“HISTORY AT THE LIMIT OF WORLD-HISTORY”: RANAJIT GUHA BOOK

August 29, 2010 at 11:14 am | Posted in Globalization, History, India, Philosophy, World-system | Leave a comment

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History at the Limit of World-History

Ranajit Guha

The past is not just, as has been famously said, another country with foreign customs: it is a contested and colonized terrain. Indigenous histories have been expropriated, eclipsed, sometimes even wholly eradicated, in the service of imperialist aims buttressed by a distinctly Western philosophy of history.

Ranajit Guha, perhaps the most influential figure in postcolonial and subaltern studies at work today, offers a critique of such historiography by taking issue with the Hegelian concept of World-history. That concept, he contends, reduces the course of human history to the amoral record of states and empires, great men and clashing civilizations. It renders invisible the quotidian experience of ordinary people and casts off all that came before it into the nether-existence known as “Prehistory.”

On the Indian subcontinent, Guha believes, this Western way of looking at the past was so successfully insinuated by British colonization that few today can see clearly its ongoing and pernicious influence. He argues that to break out of this habit of mind and go beyond the Eurocentric and statist limit of World-history historians should learn from literature to make their narratives doubly inclusive: to extend them in scope not only to make room for the pasts of the so-called peoples without history but to address the historicality of everyday life as well. Only then, as Guha demonstrates through an examination of Rabindranath Tagore’s critique of historiography, can we recapture a more fully human past of “experience and wonder.”

Editorial Reviews

Review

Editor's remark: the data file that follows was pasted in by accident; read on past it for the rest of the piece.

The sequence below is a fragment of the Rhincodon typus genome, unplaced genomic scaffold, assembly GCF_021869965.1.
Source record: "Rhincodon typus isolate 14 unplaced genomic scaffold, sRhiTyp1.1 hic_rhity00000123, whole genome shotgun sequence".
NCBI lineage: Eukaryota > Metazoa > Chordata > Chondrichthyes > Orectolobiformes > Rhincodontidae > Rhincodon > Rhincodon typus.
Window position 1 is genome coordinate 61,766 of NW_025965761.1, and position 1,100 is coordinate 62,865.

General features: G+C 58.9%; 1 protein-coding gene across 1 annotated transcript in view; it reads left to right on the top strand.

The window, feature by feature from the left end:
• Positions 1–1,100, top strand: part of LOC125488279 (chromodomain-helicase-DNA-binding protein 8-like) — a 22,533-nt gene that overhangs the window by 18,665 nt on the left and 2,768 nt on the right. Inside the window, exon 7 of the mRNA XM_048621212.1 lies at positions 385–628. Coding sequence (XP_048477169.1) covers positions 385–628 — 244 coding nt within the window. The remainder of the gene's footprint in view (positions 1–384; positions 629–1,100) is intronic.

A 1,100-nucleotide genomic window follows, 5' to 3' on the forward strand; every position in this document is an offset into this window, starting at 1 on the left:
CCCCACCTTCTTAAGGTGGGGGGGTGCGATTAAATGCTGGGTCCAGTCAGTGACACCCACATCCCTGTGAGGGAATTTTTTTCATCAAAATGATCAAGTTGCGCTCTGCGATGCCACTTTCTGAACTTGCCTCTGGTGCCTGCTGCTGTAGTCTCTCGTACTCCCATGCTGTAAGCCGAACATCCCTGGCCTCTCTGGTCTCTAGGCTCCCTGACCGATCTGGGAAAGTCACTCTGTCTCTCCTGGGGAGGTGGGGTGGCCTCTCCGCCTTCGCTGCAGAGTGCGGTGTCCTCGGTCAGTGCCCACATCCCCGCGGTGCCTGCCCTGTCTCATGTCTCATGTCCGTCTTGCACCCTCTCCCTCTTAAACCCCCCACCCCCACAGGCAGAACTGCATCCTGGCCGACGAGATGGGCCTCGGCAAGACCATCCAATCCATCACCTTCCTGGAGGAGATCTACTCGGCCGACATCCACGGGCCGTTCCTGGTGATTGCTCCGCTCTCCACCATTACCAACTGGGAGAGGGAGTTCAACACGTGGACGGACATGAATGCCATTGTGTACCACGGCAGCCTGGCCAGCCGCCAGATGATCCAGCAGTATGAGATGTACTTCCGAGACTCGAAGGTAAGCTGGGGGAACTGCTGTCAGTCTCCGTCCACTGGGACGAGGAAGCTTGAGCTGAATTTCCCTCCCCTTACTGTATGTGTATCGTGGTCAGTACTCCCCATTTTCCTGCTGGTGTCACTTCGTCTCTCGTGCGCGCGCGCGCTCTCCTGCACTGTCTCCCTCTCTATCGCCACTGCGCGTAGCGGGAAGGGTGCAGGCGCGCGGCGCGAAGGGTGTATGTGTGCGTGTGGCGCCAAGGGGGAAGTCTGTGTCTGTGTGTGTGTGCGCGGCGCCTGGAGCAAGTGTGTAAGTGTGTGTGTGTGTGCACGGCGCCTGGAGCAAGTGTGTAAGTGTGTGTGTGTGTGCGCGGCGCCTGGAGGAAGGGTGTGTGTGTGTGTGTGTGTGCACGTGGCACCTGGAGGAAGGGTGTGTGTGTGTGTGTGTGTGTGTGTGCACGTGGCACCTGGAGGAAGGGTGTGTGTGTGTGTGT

“A new book by Ranajit Guha is both an important event for South Asian Studies and a significant occasion for the humanities….This is a deeply stirring work.”Homi Bhabha

“Guha’s works have deeply influenced not only the writing of subcontinental history but also historical investigations elsewhere, as well as cultural studies, literary theories, and social analyses across the world.” Amartya Sen

“Guha has been one of those rare creative spirits whose works continue to light our path towards this common humanity by honestly exploring our historical differences.” — Haider A. Khan, Comparative Studies of South Asia, Africa & the Middle East

“…the Tagore essay…is a gem and Guha’s eloquence usefully prods every reader to rethink his/her methodical toolkit.” — Gabriel Paquette, Itinerario

“Combining acute theoretical and political insight with empirical substance and prescription for enriching historical practice, this is an exemplary postmodern intervention.” — Patrick Finney, Journal of Contemporary History

“This book is definitely worth a read for those interested in questions pertaining to everyday life and also in recent postcolonial efforts to rethink the practices of disciplinary history.” — Bernardo A. Michael, Journal of World History

Product Description

The past is not just, as has been famously said, another country with foreign customs: it is a contested and colonized terrain. Indigenous histories have been expropriated, eclipsed, sometimes even wholly eradicated, in the service of imperialist aims buttressed by a distinctly Western philosophy of history. Guha offers a critique of such historiography by taking issue with the Hegelian concept of World-history.

Product Details:

· Paperback: 128 pages

· Publisher: Columbia University Press

· August 15 2003

· Language: English

· ISBN-10: 0231124198

· ISBN-13: 978-0231124195

Title History at the limit of world-history

Author Ranajit Guha

Edition reprint

Publisher Oxford University Press 2003

ISBN0 19566485X, 9780195664850

Length 116 pages

Subjects Historiography History World histor

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